Facts of life
A professor stood before his Philosophy class and had some items in front of him.
When the class began, wordlessly, he picked up a very large and empty mayonnaise jar and proceeded to fill it with golf balls.
He then asked the students if the jar was full. They agreed that it was.
The professor then picked up a box of pebbles and poured them into the jar.
He shook the jar lightly. The pebbles rolled into the open areas between the golf balls.
He then asked the students again if the jar was full. They agreed it was.
The professor next picked up a box of sand and poured it into the jar. Of course, the sand filled up everything else. He asked once more if the jar was full. The students responded with a unanimous "yes."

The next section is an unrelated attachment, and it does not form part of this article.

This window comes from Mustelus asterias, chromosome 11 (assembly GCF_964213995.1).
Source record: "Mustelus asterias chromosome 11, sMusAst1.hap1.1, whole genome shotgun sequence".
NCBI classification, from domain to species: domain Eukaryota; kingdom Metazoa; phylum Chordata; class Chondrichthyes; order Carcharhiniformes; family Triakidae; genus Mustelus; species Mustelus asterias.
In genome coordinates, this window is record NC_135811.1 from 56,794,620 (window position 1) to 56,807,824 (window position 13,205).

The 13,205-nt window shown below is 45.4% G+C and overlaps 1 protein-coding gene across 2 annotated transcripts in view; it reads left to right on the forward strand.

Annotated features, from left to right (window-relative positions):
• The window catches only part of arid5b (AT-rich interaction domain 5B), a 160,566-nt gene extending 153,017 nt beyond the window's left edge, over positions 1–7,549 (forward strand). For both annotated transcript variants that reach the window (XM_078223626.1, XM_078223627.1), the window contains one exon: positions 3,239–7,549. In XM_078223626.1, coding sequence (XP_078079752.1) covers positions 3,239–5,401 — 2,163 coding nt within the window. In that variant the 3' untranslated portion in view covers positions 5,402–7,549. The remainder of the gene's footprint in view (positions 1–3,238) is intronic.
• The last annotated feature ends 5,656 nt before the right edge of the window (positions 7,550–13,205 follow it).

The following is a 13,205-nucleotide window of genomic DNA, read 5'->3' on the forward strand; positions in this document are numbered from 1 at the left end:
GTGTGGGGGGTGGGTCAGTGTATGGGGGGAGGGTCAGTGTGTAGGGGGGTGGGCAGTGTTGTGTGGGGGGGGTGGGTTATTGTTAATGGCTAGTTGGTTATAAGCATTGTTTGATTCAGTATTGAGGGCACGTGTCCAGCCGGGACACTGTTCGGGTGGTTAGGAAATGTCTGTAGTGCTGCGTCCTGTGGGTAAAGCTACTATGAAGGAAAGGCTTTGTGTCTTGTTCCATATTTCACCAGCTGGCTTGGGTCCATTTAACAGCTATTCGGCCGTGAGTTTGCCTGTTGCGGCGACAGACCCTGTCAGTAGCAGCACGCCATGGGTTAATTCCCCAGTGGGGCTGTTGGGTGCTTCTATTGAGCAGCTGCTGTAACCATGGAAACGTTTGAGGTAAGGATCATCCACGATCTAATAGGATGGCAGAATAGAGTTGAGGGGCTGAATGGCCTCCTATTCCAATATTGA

The professor then produced two cups of coffee from under the table and poured the entire contents into the jar, effectively filling the empty space between the sand.
The students laughed."Now," said the professor, as the laughter subsided, "I want you to recognize that this jar represents your life."
The golf balls are the important things-your family, your children, your health, your friends, and your favorite passions-things that if everything else was lost and only they remained, your life would still be full.
The pebbles are the other things that matter like your job, your house, and your car.
The sand is everything else--the small stuff.
"If you put the sand into the jar first," he continued, "there is no room for the pebbles or the golf balls".
The same goes for life.
If you spend all your time and energy on the small stuff, you will never have room for the things that are important to you.
Pay attention to the things that are critical to your happiness.
Play with your children.